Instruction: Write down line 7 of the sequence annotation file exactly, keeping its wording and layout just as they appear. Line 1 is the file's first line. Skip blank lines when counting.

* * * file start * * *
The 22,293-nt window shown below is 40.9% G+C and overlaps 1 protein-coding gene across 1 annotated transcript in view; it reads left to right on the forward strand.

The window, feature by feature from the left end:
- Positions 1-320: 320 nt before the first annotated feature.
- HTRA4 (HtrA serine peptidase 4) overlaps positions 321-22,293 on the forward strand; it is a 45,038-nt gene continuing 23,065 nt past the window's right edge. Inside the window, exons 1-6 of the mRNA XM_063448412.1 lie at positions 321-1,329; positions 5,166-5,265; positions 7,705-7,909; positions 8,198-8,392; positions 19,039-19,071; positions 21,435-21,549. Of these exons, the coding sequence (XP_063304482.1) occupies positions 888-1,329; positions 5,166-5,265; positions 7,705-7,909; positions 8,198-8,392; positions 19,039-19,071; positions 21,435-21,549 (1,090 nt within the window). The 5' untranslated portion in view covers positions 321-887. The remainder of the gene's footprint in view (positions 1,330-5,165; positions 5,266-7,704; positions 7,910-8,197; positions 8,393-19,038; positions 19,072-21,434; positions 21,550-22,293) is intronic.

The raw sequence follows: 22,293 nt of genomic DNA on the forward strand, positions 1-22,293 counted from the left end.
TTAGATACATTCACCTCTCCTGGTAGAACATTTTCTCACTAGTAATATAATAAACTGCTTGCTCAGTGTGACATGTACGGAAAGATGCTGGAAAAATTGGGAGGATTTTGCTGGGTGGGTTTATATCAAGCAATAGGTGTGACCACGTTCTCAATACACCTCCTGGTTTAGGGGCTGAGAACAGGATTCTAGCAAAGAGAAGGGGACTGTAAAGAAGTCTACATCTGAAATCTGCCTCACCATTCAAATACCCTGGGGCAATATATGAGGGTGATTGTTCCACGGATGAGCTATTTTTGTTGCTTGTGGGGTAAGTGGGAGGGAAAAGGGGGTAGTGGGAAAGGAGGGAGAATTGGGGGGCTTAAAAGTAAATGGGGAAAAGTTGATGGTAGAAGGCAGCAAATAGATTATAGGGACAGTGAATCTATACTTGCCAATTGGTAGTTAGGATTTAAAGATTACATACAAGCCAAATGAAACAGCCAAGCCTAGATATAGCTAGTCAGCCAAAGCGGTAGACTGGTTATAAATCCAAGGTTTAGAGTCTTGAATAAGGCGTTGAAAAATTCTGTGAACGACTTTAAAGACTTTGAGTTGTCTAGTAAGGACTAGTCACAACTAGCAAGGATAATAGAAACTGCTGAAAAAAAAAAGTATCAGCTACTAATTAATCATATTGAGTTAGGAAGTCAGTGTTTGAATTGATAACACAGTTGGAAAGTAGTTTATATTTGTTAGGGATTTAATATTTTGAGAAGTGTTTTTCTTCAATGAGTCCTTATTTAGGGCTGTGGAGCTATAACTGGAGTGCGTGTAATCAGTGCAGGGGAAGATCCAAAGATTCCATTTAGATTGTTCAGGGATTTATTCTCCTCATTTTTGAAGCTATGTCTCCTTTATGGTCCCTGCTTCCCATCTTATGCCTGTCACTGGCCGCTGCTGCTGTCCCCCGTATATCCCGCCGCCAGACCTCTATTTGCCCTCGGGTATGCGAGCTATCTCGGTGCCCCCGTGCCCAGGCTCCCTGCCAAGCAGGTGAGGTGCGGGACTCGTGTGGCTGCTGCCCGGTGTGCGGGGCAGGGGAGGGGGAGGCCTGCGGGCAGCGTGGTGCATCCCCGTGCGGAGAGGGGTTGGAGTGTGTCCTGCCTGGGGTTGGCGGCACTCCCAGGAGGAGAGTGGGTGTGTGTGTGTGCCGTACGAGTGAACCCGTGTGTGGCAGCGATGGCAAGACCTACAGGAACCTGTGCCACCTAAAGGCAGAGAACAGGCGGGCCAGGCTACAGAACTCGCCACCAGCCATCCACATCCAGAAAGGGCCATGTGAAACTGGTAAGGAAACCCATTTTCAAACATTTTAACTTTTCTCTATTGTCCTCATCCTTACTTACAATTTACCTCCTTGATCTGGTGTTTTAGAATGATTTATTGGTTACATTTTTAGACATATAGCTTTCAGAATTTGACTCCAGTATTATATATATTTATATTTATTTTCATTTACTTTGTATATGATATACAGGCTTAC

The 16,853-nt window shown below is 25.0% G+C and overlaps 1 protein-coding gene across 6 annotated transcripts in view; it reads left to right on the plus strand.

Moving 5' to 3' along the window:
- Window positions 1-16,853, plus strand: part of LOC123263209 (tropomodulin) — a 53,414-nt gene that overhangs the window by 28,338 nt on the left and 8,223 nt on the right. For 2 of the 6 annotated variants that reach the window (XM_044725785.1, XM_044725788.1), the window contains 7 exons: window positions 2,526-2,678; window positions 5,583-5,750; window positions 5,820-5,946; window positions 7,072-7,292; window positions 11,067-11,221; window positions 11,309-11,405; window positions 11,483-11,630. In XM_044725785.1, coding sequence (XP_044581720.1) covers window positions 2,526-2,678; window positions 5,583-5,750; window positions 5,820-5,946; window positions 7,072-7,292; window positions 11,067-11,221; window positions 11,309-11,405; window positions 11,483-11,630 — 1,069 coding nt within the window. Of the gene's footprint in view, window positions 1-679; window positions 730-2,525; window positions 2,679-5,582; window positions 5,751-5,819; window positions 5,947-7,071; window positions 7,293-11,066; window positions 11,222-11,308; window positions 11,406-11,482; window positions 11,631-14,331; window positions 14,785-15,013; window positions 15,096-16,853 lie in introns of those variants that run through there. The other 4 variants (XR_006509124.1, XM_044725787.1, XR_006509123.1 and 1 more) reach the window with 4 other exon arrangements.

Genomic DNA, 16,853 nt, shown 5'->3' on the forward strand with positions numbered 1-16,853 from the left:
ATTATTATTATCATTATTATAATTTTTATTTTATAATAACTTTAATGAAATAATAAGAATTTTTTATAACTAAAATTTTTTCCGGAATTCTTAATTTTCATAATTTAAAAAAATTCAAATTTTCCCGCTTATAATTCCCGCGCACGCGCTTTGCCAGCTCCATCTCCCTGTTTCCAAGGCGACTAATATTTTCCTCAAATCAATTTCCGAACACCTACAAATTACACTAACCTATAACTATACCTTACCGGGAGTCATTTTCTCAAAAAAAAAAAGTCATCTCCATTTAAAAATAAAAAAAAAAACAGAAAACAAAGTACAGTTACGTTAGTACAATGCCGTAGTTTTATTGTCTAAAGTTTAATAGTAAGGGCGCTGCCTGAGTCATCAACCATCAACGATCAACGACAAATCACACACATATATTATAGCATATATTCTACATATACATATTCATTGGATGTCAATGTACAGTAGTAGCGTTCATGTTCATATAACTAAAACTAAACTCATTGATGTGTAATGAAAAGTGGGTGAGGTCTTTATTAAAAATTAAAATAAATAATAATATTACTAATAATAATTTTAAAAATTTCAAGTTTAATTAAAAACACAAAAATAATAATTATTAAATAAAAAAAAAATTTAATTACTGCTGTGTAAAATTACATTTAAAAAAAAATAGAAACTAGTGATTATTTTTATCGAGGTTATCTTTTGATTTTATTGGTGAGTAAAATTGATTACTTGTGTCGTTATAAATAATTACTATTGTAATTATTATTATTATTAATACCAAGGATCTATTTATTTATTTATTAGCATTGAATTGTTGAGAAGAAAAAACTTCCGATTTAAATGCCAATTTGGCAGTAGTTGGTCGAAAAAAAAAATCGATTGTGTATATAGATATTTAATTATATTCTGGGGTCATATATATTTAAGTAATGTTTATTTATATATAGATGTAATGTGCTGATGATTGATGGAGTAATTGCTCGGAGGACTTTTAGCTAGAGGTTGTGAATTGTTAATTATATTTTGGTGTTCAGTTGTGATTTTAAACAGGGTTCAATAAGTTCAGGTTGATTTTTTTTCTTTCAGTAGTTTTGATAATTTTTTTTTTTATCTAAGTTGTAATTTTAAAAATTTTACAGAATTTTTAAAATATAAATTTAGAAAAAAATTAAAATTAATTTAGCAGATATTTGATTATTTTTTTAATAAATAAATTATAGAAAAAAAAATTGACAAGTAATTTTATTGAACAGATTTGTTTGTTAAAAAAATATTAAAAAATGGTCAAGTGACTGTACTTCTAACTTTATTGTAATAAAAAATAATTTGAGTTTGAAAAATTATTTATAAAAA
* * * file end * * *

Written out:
The 16,853-nt window shown below is 25.0% G+C and overlaps 1 protein-coding gene across 6 annotated transcripts in view; it reads left to right on the plus strand.